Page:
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On the role of government

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By Leslee Kulba-

“Where is common sense in this world today?” asked Lisa Landis. The Buncombe County Commissioners had just agreed to award New Belgium Breweries a total of $8.45 million for choosing to locate in Asheville, and they were about to close a halfway house for recovering addicts. Landis asked what the county would be paying in indirect costs for public safety and social services for the addicts that more conscious policies wouldn’t be creating. Landis said as a recovering alcoholic she was unable to touch beer. Alcohol ruined lives. Although statistics vary, Landis referenced some that say drugs or alcohol play a part in over 90 percent of crimes committed. The county had been told their $650,000 annual donations to New Belgium would support a $175 million investment in local construction, and the creation of 154 direct jobs and 260 induced jobs. The direct jobs would pay an average salary of $50,000. Over the thirteen-year term of the contract, the county expected to collect millions in state and local income and sales taxes. 1200 construction jobs would be created with a combined income of $41 million collecting $3.9 million in new state and local taxes. Read more…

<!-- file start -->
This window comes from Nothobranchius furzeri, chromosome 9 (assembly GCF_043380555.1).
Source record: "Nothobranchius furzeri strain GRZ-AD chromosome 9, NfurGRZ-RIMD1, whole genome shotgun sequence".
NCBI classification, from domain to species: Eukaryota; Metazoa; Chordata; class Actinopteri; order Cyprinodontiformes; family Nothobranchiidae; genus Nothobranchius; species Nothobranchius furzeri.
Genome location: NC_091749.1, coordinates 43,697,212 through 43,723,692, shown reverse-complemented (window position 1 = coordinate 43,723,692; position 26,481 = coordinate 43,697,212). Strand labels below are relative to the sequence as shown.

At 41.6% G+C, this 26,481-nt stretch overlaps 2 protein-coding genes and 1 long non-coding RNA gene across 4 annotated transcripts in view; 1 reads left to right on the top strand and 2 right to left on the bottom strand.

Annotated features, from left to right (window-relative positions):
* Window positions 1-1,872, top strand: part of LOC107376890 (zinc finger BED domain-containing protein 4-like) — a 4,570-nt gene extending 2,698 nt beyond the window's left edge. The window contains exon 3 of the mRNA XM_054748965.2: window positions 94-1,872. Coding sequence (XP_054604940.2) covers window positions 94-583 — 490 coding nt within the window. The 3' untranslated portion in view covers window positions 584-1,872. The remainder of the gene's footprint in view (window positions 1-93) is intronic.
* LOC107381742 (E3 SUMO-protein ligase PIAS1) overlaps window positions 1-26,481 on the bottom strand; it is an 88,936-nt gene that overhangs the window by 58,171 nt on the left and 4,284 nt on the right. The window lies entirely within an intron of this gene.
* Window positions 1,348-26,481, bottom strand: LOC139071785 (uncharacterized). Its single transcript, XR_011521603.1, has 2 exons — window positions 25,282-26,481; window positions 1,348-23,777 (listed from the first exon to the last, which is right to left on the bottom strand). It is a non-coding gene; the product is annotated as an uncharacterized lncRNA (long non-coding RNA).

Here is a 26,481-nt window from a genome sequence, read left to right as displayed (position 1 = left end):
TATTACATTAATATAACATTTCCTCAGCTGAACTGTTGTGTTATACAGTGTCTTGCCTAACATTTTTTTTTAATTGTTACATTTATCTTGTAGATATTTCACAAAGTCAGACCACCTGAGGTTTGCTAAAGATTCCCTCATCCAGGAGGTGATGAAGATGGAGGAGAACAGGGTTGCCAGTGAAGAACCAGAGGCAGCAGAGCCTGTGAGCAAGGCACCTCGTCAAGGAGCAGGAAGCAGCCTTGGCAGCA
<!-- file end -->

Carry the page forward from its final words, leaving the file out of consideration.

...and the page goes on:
New Belgium’s CEO Kim Jordan and the company’s Director of Sustainability Jenn Vervier attended the meeting via prerecorded video. The public hearing had been scheduled for New Belgium’s sustainability day, and so they had to be at the company’s Ft. Collins, Colorado headquarters. Persons speaking on behalf of the awards told how the economic development incentives lured the company to Buncombe County, but the opportunity to redevelop a brownfield had been the deciding factor for the site. Much was said about how sustainability played into the corporate brand, but Don Yelton said federal grants for remediating the brownfield also played into the attraction. New Belgium is the third largest craft brewer in the country and the seventh largest all-around brewer. It serves twenty-nine states, and it was looking for an eastern outpost to reduce its carbon footprint. The tract they selected was a former junkyard in the River Arts District. Those who were involved in the two-year recruiting process described the revitalization the brewery would provide as a “game changer.” A lot of infrastructural improvements will be needed, and New Belgium will develop its site to include a greenway in a park-like setting. The site will feature a tasting center. The company’s visitors’ center in Ft. Collins attracts 175,000 visitors each year. Assistant County Manager Jon Creighton saw no reason why the eastern center would not attract the same volume. Ever conscious, the company decided to locate its warehouse off-site to reduce concerns about traffic. The commissioners approved the grants unanimously and enthusiastically. The second public hearing considered a simple rezoning request for a 0.3-acre parcel near the Ridgecrest Conference Center. The property was zoned single-family residential, but it was housing a recovery facility. Technically, the commissioners were only supposed to review the appropriateness of the land use, but they made an exception for very dramatic circumstances. The planning board had done the same and recommended changing the zoning, but staff recommended denying it. The parcel happened to be across the street from another recovery house, First in Blue Ridge. The drama opened as Joseph Martinez, representing that facility, said First in Blue Ridge was licensed by the state. It underwent federal inspections to maintain its grants. Martinez asked half a dozen men in suits to stand up to demonstrate the changes their facility makes in the lives of addicts. He then said the house across the street was not certified. A spectrum of complaints, ranging from sexual exploitation to abuse of food stamps, had been lodged against it. The clientele from the house in question came in late, and so several were seated on the floor. They wore jeans and dressed like most kids these days. Several took the microphone to say how they had built a social network through the house and were flying straight for the first time in their lives. Some had tried other programs, but this was the first that was helping. All clientele held jobs and were working toward becoming self-supporting. Jennifer Hollowell, who ran the home, said she had indeed been in a relationship with a client, and that was why she lost her license; but she did not consider that a crime. Several of her clients pointed out that Holowell was a graduate of the First in Blue Ridge program. Commissioner Bill Stanley said he supported the right of land owners to do as they see fit with their own property. He was the only commissioner to vote in favor of the rezoning, which directly translated to keeping the home open. Seeing the way the vote was going, Commissioner Carol Weir Peterson said she sincerely hoped members from the county’s human services department would reach out to those who were about to be cast back into the streets.

 

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